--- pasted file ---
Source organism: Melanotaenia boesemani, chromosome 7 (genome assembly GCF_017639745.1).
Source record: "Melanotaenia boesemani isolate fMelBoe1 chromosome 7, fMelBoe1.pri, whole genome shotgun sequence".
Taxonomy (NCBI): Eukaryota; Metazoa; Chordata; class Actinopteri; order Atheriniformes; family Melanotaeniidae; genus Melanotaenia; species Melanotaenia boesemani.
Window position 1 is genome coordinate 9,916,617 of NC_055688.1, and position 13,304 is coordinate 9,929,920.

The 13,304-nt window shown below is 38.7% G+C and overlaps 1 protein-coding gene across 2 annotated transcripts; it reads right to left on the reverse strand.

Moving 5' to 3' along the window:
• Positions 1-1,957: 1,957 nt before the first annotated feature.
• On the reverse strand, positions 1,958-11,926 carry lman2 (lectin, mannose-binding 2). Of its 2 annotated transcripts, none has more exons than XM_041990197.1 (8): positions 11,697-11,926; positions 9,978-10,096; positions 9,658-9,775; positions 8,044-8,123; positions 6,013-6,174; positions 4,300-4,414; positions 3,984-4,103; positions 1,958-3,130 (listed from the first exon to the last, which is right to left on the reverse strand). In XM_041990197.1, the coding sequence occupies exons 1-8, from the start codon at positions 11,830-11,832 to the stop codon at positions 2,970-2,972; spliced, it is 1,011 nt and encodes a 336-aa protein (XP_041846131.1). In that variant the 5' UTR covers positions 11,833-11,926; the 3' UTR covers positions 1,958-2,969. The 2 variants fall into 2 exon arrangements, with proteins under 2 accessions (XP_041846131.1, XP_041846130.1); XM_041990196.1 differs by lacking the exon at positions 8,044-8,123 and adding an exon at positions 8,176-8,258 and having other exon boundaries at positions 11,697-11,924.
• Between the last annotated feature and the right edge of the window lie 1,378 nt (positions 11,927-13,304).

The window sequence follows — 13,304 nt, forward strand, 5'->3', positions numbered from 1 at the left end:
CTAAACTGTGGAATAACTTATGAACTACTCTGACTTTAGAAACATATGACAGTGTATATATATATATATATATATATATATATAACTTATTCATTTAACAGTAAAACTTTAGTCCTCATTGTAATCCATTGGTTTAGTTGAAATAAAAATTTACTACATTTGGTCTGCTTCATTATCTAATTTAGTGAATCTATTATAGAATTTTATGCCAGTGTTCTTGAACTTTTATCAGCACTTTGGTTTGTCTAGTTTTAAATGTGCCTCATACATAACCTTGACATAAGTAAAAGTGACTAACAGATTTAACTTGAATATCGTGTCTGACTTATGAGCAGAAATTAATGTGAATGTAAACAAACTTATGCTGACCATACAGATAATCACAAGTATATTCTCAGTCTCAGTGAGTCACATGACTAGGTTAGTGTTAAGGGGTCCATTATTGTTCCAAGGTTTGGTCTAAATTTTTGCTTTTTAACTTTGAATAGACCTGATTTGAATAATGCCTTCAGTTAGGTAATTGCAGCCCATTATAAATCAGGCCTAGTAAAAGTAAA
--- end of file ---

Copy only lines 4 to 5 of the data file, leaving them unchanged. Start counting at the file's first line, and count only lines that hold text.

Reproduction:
Window position 1 is genome coordinate 9,916,617 of NC_055688.1, and position 13,304 is coordinate 9,929,920.

The 13,304-nt window shown below is 38.7% G+C and overlaps 1 protein-coding gene across 2 annotated transcripts; it reads right to left on the reverse strand.